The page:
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Ecology and evolution are two fundamental processes that have shaped the world’s biodiversity. In the quest to understand the underlying rules of evolution, ecologists and evolutionary biologists have unveiled several principles. These so-called ‘ecological rules of evolution’ have provided a profound insight into how organisms adapt and evolve in response to their environment.

Principles of Evolutionary Ecology

Evolutionary ecology is a field that marries the concepts of ecology and evolutionary biology. The following are key principles that underlie this discipline:

  1. Natural Selection: This principle holds that individuals within a population vary in their traits, and this variation can influence their ability to survive and reproduce, leading to changes in the population over time [1].
  2. Genetic Drift: Random changes in the frequencies of traits in a population, particularly in small populations, can lead to changes in the population’s genetic composition [2].
  3. Mutation: New genetic variations are introduced into populations through mutations, which can lead to the development of new traits [2].
  4. Migration: The movement of individuals and the consequent transfer of genetic material between populations can influence evolutionary processes [2].

Ecological Factors Influencing Evolution

The ecological environment has a profound impact on how organisms evolve. Key factors include:

  • Resource Availability: The availability and variability of resources can impose selective pressures that shape the evolution of species [3].
  • Predation: Predation pressure can lead to the evolution of various defensive traits [4].
  • Climate and Weather: Changes in climate and weather can alter habitats, leading to the evolution of new traits or even the emergence of new species [5].
  • Competition: Intra- and inter-species competition can act as a driving force for evolution [6].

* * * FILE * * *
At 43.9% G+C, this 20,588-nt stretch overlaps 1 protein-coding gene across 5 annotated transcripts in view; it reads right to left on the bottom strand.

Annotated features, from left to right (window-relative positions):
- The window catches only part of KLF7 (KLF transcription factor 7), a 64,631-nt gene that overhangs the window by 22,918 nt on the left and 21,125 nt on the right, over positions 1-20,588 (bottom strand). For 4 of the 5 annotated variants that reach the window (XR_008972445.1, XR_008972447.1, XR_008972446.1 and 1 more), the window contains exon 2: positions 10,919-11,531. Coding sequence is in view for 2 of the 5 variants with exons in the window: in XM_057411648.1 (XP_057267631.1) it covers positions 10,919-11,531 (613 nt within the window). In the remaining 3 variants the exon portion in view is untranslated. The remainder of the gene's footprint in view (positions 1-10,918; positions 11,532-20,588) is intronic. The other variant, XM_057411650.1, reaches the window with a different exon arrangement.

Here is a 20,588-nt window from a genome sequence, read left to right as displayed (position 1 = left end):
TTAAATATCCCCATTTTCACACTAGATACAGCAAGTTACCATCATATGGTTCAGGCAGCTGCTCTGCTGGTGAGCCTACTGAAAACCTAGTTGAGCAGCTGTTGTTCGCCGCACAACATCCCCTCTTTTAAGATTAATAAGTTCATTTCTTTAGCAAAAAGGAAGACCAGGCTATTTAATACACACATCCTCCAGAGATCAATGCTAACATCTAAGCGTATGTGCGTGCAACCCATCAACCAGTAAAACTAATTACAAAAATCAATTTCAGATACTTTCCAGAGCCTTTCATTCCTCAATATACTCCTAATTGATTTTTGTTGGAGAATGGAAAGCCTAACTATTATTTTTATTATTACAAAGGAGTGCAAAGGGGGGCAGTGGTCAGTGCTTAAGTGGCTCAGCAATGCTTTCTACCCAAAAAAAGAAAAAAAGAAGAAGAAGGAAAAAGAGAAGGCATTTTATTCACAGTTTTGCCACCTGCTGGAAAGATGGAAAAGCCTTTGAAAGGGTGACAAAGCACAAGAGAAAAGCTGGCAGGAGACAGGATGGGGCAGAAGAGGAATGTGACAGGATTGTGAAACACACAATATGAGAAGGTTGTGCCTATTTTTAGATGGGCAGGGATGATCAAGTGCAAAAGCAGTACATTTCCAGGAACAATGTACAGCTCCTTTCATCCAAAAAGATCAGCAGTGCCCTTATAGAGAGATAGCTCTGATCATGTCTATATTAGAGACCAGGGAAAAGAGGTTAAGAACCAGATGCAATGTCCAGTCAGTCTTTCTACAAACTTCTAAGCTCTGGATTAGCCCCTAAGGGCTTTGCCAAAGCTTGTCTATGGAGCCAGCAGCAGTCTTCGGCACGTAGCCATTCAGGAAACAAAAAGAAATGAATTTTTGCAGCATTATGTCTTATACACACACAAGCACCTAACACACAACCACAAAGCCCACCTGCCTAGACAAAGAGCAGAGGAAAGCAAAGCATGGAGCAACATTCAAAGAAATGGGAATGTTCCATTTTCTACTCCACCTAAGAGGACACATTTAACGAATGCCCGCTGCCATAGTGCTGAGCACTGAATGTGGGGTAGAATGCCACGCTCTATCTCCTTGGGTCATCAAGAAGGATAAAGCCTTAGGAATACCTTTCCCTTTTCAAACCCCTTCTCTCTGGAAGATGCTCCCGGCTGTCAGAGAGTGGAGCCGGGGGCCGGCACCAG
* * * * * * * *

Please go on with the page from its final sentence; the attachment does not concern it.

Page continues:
Examples of Ecological Rules of Evolution

A. The Island Rule

The island rule posits that, when mainland species colonize islands, large species tend to evolve to be smaller, and small species tend to evolve to be larger7. This phenomenon is attributed to changes in resource availability and predation pressure.

Mainland Species SizeIsland Evolution
LargeBecome Smaller
SmallBecome Larger

B. Bergmann’s Rule

Bergmann’s rule states that within a broadly distributed taxonomic clade, populations of larger size are found in colder environments, and populations of smaller size are found in warmer regions [8].

C. Allen’s Rule

Allen’s rule suggests that endothermic animals from colder climates usually have shorter limbs and appendages than those from warmer climates, a pattern attributed to the regulation of heat loss [9].

D. Gloger’s Rule

Gloger’s rule proposes that animals living in humid, tropical climates are likely to have darker pigmentation than their counterparts residing in arid, temperate environments [10].

Contemporary Importance of Ecological Rules of Evolution

Given the mounting pressures of climate change and habitat degradation, the study of ecological rules of evolution has become increasingly critical. Understanding these rules can help predict how species may respond to environmental changes and can inform conservation strategies [11].


From the principles of evolutionary ecology to the various ecological rules of evolution, it’s clear that the environment plays a pivotal role in shaping the evolutionary trajectory of species. By understanding these ecological rules, we can deepen our comprehension of the complex interplay between ecology and evolution, providing us with essential tools to navigate the challenges posed by environmental changes.


[1] Darwin, Charles. On the Origin of Species. John Murray, 1859.

[2] Kimura, Motoo. “Evolutionary Rate at the Molecular Level.” Nature, vol. 217, 1968, pp. 624–626.

[3] Schoener, Thomas W. “Resource Partitioning in Ecological Communities.” Science, vol. 185, no. 4145, 1974, pp. 27-39.

[4] Endler, John A. “Natural Selection in the Wild.” Princeton University Press, 1986. http://dx.doi.org/10.2307/2260553

[5] Parmesan, Camille. “Ecological and Evolutionary Responses to Recent Climate Change.” Annual Review of Ecology, Evolution, and Systematics, vol. 37, 2006, pp. 637-669.

[6] Hardin, Garrett. “The Competitive Exclusion Principle.” Science, vol. 131, no. 3409, 1960, pp. 1292-1297.

[7] Lomolino, Mark V. “Body Size Evolution in Insular Vertebrates: Generality of the Island Rule.” Journal of Biogeography, vol. 32, no. 10, 2005, pp. 1683-1699.

[8] Bergmann, Carl. “Über die Verhältnisse der Wärmeökonomie der Thiere zu ihrer Grösse.” Göttinger Studien, vol. 3, no. 1, 1847, pp. 595-708.

[9] Allen, Joel A. “The Influence of Physical Conditions in the Genesis of Species.” Radical Review, vol. 1, 1877, pp. 108–140.

[10] Gloger, Constantin W. L. Das Abändern der Vögel durch Einfluss des Klimas. August Schulz, 1833.

[11] Urban, Mark C. “Accelerating Extinction Risk from Climate Change.” Science, vol. 348, no. 6234, 2015, pp. 571-573.

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